Releasing a screen shot this early in the process is a new concept for me as we typically want to hone in every element before we show it. But based on the requests and our desire for fan input, we are doing so to solicit feedback on the basic look. Please keep in mind that we have not put in the particle effects and post-processing which will have a dramatic effect on the scene, and this represents just one of the various environments for Wasteland 2 so expect to see other quite different locales. Also, this particular camera angle is on the low end of a range that the player can adjust upwards to a much more top-down view, for those who prefer that style during game play.
As we moved into prototyping game-play scenarios and in-game environments, we wanted to keep in mind the long-term strategies we had been talking about in the press. With our small team structure and the expectation of a significant integration of contractor and fan/backer based assets, we wanted to consider the efforts that would be involved in synthesizing those contributions into a consistent style and theme. The Unity engine has this wonderfully integrated asset store, full of props, environment sets, FX and tools, and it seemed the perfect proving grounds for our first pass at this new approach of game environment creation.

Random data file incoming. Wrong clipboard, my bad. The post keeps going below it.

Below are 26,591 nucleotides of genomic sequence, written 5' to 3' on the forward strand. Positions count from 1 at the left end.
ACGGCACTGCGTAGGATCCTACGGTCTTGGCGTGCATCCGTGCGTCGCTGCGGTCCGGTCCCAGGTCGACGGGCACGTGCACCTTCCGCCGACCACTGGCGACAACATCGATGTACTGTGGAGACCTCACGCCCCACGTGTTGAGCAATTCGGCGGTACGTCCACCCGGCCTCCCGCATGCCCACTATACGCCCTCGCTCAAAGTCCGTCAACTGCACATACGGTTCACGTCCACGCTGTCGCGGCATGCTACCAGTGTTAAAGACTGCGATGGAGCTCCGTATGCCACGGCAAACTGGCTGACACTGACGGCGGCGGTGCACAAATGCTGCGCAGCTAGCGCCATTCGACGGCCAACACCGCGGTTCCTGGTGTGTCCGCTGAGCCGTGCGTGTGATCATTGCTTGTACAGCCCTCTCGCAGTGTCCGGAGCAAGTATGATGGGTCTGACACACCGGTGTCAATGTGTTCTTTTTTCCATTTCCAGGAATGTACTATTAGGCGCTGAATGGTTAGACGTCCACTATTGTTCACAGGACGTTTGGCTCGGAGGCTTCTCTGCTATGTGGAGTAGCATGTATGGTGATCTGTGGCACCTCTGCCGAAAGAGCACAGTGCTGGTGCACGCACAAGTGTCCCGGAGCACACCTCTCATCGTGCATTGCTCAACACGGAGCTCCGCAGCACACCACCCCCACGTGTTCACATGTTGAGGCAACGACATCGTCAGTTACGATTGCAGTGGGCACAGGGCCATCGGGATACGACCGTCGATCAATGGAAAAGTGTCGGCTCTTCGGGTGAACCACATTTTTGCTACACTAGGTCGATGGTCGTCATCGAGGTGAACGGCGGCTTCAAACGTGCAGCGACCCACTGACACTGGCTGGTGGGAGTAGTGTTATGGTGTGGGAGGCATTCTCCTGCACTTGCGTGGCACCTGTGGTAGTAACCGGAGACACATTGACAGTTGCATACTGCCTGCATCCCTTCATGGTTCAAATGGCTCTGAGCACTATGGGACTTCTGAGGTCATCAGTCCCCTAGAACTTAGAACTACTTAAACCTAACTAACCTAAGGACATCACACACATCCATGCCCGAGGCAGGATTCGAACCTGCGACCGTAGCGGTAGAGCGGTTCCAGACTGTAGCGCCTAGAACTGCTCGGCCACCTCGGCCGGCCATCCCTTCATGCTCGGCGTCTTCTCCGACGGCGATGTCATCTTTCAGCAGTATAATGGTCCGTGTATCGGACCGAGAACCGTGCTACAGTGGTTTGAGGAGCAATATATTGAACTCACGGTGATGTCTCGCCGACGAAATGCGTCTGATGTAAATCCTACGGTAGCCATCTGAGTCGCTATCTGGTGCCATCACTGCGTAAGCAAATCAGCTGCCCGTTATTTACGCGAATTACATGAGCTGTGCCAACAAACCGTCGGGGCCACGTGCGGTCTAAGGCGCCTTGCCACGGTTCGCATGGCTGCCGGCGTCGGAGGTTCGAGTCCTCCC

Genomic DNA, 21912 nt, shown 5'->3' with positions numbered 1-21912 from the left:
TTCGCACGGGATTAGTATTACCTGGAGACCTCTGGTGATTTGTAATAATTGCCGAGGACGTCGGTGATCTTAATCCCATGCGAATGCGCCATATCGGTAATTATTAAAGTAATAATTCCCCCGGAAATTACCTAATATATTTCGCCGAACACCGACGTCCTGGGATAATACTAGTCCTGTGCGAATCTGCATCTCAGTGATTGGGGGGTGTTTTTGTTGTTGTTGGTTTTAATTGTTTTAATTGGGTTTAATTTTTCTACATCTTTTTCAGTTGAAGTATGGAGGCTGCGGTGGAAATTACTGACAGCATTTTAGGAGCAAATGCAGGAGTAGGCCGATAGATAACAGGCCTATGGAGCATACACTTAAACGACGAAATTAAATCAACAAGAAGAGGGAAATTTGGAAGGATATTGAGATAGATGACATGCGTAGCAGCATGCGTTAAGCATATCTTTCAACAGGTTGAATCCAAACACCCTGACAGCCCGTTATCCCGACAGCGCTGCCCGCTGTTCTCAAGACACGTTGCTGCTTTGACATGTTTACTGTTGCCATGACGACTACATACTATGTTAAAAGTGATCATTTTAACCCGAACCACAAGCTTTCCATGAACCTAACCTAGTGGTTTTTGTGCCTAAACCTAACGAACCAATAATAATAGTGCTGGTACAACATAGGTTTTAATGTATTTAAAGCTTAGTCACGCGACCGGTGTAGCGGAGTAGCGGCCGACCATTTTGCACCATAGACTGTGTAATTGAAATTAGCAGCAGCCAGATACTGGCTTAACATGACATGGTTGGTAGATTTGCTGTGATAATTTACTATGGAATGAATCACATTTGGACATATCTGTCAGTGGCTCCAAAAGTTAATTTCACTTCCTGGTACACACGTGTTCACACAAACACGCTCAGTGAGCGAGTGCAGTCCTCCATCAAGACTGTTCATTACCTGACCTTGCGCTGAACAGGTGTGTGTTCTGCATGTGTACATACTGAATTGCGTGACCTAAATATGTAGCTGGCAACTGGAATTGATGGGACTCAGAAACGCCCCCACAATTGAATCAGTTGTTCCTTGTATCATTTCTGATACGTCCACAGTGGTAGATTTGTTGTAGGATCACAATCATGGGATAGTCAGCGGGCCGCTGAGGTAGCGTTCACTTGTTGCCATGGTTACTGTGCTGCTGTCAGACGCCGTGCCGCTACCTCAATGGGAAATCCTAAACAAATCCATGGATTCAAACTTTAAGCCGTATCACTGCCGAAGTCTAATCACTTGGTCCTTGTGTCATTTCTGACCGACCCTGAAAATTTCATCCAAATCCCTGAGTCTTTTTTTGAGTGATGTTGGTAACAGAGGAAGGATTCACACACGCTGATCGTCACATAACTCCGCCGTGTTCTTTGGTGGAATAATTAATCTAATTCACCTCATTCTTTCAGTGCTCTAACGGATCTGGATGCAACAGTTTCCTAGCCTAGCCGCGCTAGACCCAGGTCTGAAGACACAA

Certainly, purchased or prefabricated assets are nothing new; a variety of sites are out there selling "game-ready" props, and like most developers, we are familiar with that opportunity. But Unity's Asset Store had a few distinct advantages that we found appealing. The store, being accessible from within the editor itself, along with the purchase, downloading and importing of those packages, made this surprisingly painless. Packages containing not only the models and textures, but also materials, particle attachments, and animations were ready to use and then modify immediately upon purchase. And so our goal was to purchase a variety of packages, modify them to suit our stylistic needs, and put together a scene by combining them with assets and textures generated in-house.
The big exception to all of this is of course characters, which we are developing primarily in house. RPGs have always generated strong relationships between the player and the characters they craft and breathe life into as the game progresses. And to this end, we will be working to create characters that can be read cleanly with our camera angles. Strong silhouettes and bold colors in costuming and accessories, and their animations and poses working with a camera angle (that is still being tested), seemed a tall order for this approach, and so in this shot a few examples of that effort are present.
Design meeting w/ 2 old colleagues tonight: Anthony Davis and Tony Evans. I never thought I'd get to work with again. Thanks Wasteland 2!